Building Ventilation, Fresh Air And Reducing COVID-19 Risks Indoors Changes to ventilation — everything from opening windows to making pricey upgrades to HVAC systems — can help reduce the risk of the coronavirus being spread inside a building.

As We Return To Work And School During The Pandemic, Can The Air Inside Be Kept Safe?

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LEILA FADEL, HOST:

Experts say one crucial element in the fight against the coronavirus is invisible. It's indoor air quality. The risk of transmitting the disease is much higher if people gather indoors in poorly ventilated spaces. What does that mean for schools and businesses that are reopening? NPR's Camila Domonoske reports.

CAMILA DOMONOSKE, BYLINE: Dennis Knight talks to a lot of building owners who want one thing - one thing he can't give them.

DENNIS KNIGHT: You cannot guarantee that someone might not get sick.

DOMONOSKE: Knight is with ASHRAE, an organization of heating, ventilation and air conditioning professionals. The group has set guidelines for preventing the spread of COVID-19 through indoor air. And Knight says, watch out for anyone selling a device and promising it will eliminate the risk from the coronavirus.

KNIGHT: That's when the hairs stand up on the back of my neck. And I get really suspicious that it's - I'm being approached by snake oil salesman. Right?

DOMONOSKE: There is no silver bullet, he says. Big buildings like offices and schools need better air filters in their HVAC systems, and they need better maintenance and more fresh air coming in and fans running for longer.

KNIGHT: You've got to do everything, and you've got to do it with diligence. And even then, there's no guarantee.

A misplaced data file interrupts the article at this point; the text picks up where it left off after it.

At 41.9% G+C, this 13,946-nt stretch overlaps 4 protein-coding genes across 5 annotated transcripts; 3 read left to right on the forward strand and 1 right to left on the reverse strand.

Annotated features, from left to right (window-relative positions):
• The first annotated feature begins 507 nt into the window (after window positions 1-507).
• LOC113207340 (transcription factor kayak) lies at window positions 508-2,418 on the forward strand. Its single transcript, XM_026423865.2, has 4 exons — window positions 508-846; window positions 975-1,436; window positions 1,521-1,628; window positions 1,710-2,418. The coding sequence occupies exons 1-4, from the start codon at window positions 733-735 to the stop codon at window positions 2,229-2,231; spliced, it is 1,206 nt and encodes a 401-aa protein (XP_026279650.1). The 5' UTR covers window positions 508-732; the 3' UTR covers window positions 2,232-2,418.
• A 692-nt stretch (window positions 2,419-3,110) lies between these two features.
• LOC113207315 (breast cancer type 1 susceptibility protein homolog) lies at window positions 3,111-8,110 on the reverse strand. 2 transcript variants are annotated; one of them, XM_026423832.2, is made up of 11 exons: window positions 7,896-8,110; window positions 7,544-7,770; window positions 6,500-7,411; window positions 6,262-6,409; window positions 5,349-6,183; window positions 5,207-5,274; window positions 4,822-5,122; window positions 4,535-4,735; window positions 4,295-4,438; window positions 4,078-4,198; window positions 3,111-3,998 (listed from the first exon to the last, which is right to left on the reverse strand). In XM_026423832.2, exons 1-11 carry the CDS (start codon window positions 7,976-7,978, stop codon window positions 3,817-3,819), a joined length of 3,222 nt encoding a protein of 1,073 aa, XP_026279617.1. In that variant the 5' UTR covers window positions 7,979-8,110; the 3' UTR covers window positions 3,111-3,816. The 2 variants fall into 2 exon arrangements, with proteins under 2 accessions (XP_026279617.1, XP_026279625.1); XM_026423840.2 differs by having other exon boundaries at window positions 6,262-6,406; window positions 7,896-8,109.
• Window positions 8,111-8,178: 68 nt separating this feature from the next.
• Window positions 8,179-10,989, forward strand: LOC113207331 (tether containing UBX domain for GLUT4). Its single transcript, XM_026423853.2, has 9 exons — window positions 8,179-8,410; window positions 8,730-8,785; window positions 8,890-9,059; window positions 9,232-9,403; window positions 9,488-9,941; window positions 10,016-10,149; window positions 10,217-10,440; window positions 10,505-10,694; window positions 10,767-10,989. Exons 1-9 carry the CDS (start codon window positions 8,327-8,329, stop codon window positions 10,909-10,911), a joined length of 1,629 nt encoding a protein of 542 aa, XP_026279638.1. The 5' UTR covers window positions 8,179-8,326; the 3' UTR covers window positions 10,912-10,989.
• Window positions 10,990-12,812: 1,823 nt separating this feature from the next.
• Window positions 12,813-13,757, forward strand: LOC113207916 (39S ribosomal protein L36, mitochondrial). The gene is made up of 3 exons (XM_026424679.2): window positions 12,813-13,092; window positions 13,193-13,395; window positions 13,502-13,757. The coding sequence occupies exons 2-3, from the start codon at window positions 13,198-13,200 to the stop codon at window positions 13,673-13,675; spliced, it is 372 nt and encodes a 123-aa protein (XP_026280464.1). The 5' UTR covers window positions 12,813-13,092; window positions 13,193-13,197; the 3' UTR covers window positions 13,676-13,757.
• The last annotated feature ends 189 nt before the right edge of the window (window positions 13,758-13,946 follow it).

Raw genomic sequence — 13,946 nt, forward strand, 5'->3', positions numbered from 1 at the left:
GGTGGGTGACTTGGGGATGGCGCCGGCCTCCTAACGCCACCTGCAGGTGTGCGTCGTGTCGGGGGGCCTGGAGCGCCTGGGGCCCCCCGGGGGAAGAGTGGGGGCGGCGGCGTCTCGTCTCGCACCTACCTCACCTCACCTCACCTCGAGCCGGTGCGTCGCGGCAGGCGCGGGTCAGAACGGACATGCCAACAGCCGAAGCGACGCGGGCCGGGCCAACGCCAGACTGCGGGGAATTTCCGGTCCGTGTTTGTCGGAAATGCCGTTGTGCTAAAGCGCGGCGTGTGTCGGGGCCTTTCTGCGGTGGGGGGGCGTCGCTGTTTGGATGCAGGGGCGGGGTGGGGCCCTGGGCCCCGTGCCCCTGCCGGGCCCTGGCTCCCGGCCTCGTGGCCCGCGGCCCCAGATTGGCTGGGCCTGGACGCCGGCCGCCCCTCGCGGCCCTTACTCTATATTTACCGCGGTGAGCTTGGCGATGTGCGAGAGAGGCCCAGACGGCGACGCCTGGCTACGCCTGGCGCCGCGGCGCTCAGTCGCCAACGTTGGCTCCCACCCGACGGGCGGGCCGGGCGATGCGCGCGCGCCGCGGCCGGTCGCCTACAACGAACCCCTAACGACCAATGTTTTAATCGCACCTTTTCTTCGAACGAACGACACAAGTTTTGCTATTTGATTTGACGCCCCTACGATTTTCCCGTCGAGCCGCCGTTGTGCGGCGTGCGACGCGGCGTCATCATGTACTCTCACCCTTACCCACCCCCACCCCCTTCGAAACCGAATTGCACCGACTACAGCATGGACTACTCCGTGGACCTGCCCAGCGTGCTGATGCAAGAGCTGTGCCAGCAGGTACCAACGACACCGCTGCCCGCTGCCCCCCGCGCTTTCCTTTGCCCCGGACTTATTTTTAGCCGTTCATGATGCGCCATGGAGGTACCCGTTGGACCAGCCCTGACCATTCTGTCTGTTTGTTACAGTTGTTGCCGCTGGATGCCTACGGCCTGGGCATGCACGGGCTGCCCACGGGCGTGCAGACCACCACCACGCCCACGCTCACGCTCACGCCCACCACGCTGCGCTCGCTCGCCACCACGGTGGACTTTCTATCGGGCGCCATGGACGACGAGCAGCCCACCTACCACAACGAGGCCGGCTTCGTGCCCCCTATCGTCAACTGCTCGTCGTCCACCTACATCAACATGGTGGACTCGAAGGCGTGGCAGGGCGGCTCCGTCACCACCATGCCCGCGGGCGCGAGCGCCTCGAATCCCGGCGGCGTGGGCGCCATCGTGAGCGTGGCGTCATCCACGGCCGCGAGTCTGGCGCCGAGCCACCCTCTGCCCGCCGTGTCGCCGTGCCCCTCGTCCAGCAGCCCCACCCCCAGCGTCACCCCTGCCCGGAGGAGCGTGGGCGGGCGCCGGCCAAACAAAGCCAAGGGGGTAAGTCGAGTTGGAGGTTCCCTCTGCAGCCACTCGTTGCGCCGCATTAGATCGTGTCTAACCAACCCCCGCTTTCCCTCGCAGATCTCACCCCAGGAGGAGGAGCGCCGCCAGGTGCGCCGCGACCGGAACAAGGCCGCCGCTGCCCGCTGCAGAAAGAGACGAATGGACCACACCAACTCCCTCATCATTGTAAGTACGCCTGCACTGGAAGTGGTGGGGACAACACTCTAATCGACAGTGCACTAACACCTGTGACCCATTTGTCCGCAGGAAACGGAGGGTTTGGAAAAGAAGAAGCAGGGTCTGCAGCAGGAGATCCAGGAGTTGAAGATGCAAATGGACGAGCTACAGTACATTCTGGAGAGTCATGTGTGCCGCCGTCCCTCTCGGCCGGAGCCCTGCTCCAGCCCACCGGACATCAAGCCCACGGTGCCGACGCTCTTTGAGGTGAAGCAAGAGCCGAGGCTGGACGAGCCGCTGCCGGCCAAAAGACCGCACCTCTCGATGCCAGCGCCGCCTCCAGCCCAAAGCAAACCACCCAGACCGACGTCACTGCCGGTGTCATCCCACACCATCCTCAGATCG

DOMONOSKE: The guidance hasn't always been clear on what to do. For a while, experts couldn't even confirm if the disease could be spread through the air beyond 6 feet. Now there's growing consensus that is a risk. Kathleen Owen is an air filtration consultant in Cary, N.C.

KATHLEEN OWEN: It's tricky, and it's confusing. And in large part, it's scary.

DOMONOSKE: It's tricky and confusing in part because every building is different. And the best, most effective air filters - many heating, air conditioning and ventilation systems can't handle them.

OWEN: The answer to it is first, don't panic. Second, do what you can.

DOMONOSKE: Think about how we wear masks. An N95 is ideal, but not everyone can get one. So a cloth mask is better than nothing. Similarly, Owen says, if the most effective filter is not an option, use the best filter your machine can handle. Run your system for longer. Consider adding portable purifiers. And don't overlook the low-tech solutions like opening windows and doors. Raj Setty is an engineer in Washington, D.C., who says schools and businesses need to start thinking creatively. Like, can you set up a tent?

RAJ SETTY: Maybe you go virtual when the temperature is over 90 degrees. And then when it's under 90 degrees, you just hold class outside.

DOMONOSKE: His company has designed a spreadsheet other engineers can use to help think through the different options for improving air quality and reducing risk. He pulls it up to demonstrate it.

SETTY: Then, I put in the ventilation per person. Then, there's total air changes...

DOMONOSKE: And he starts plugging in different kinds of changes.

SETTY: So now, as an engineer, I'm going to go, I'm going to change the filters.

DOMONOSKE: A number representing risk goes down.

SETTY: Maybe I will go down to half the population.

DOMONOSKE: The risk goes down some more.

Setty knows that scientists are still discovering new things about this virus. But, he says, engineers need to use the data we have to make decisions right now.

SETTY: Look. Engineers apply. Scientists do science. We have to give you a solution. That's it.

DOMONOSKE: And when being outdoors isn't an option and people have to gather inside a building, he says there's no real downside to having fewer people, better filters and more fresh air. It might cost more money, but improving indoor air quality is good for human health, pandemic or not.

Camila Domonoske, NPR News.

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